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I worked in an academic laboratory for several months for an undergraduate research experience. The results of my project were not novel enough to be published in a journal. However, I wrote a 50-page report that detailed my project (technical details of the experimental apparatus, design considerations, important calculations, etc).

The report is meant to be a reference for future members of the lab.

  1. Does this count as a "publication" that I could put on my graduate school applications? It is not peer-reviewed except for having been read over by the lab PI and other lab members.
  2. Is this type of document commonly considered a 'technical report', 'internal report', 'scientific report', or by some other name?
  3. I authored the report by myself but other members of the lab helped extensively with the project. If I list it under "publications", should I put only my name or the names of all those who contributed to the project?

I am planning to upload the report to my public web page, but it is not otherwise hosted online.

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Does this count as a "publication" that I could put on my graduate school applications? It is not peer-reviewed except for having been read over by the lab PI and other lab members.

Normally CVs have areas for journal articles, conferences, and "unrefereed publications". I would think the same would be true of an application. Certainly worth listing.

Is this type of document commonly considered a 'technical report', 'internal report', 'scientific report', or by some other name?

Usually this depends on the institution. If you called it a technical report, it's a technical report. If you didn't call it anything, I'd say "internal report, XYZ lab" sounds about right.

I authored the report by myself but other members of the lab helped extensively with the project. If I list it under "publications", should I put only my name or the names of all those who contributed to the project?

If you were the sole author listed in the report, you should list yourself as the sole author when putting it on the CV/application. Perhaps you should have included coauthors; if so, if it's not too late, maybe you can amend & reissue it appropriately.

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Seconding @Fred Douglis' answer (which I tried to do in a comment, but it mysteriously evaporated... not the first time): you should exactly tell what you have done. That is, tell the truth, as opposed to worrying about fitting the truth into some artifactual conventional categories. That is, tell the work you have done. Obviously. It may not be earth-shattering, or anything that would be status-enhancing when you're 50 years old, but that's not the point. The point is that you have done work. (And, on this site, I wonder what it is that is happening that what I imagine to be meaningful comments disappear without a trace... )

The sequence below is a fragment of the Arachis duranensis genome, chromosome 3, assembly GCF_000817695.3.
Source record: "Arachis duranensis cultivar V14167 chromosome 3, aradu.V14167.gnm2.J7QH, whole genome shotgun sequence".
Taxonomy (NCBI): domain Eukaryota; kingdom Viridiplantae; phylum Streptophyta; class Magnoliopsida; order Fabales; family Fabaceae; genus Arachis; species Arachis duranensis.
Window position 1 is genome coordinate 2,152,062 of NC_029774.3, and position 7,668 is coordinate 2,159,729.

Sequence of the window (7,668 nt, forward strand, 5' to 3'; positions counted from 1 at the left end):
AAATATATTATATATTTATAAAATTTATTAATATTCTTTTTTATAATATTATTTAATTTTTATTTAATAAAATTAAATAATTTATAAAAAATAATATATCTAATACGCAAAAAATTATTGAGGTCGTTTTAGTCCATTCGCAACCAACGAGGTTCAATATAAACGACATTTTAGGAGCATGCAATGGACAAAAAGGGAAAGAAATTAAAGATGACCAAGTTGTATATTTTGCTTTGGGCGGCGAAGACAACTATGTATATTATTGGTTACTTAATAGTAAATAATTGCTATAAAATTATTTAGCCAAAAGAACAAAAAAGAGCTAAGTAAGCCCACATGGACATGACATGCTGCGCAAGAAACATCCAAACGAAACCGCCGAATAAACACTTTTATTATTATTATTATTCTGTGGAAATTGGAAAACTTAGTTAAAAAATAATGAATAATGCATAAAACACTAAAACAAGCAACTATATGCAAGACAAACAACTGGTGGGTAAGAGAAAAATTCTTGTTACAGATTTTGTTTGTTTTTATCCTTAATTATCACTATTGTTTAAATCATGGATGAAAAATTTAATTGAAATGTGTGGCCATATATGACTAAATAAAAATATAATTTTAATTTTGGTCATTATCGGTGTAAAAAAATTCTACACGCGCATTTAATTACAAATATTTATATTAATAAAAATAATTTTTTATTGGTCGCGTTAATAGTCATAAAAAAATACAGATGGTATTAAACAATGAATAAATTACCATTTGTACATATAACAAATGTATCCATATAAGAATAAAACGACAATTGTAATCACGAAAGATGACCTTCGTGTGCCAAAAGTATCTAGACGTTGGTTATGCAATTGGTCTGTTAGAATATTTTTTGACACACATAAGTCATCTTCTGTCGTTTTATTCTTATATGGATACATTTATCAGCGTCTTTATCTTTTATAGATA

(In brief, this will not "count" as a "publication" in the ultra-commodified sense, since by those standards it simply isn't. But it is work that you have done, and if you are not embarrassed to present it to the world then you should... present it to the world. The conventional rules about what is status-enhancing or not are vestiges of old things... but, true, even then, people were subliminally oh-so-much aware of status. Surely this is not like other human endeavors, eh! :)

  • Formal SE policy on comments is that they are meant to be strictly for comments that are clarifying the question ("Are you in the US?"; "What ring are your matrices over?"). Everything else, especially a (mini-)answer, is considered inappropriate as a comment. Less popular sites don't moderate this that strictly, but the more popular the site becomes the more fiercely this is enforced (and usually with good reason; comments aren't as well-moderated by the community as answers, and dozens can quickly accumulate). That said, often they are needlessly and lazily aggressive in their culls. – zibadawa timmy Jul 7 '17 at 6:34
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That certainly sounds like a substantial project, but I would not consider it a publication, even an un-refereed one, especially because you are not clear about the appropriate authorship (which suggests it is not in the polished state that even a non-peer-reviewed publication would be in).

I would instead suggest listing it as one of the deliverables when you note your research/work experience on your application. Although you want to highlight this experience, I fear that including it as some sort of publication may make it seem like you are trying to pad your resume and you would have to be careful to present it clearly as not an academic publication. Doing so is even more difficult if you don't have another publication that is an academic work.

As an undergraduate, it isn't necessarily expected that you will produce an academic publication. Research experience by itself can be an asset.

Also, only do this:

I am planning to upload the report to my public web page, but it is not otherwise hosted online.

..if you have permission to do so from your PI.

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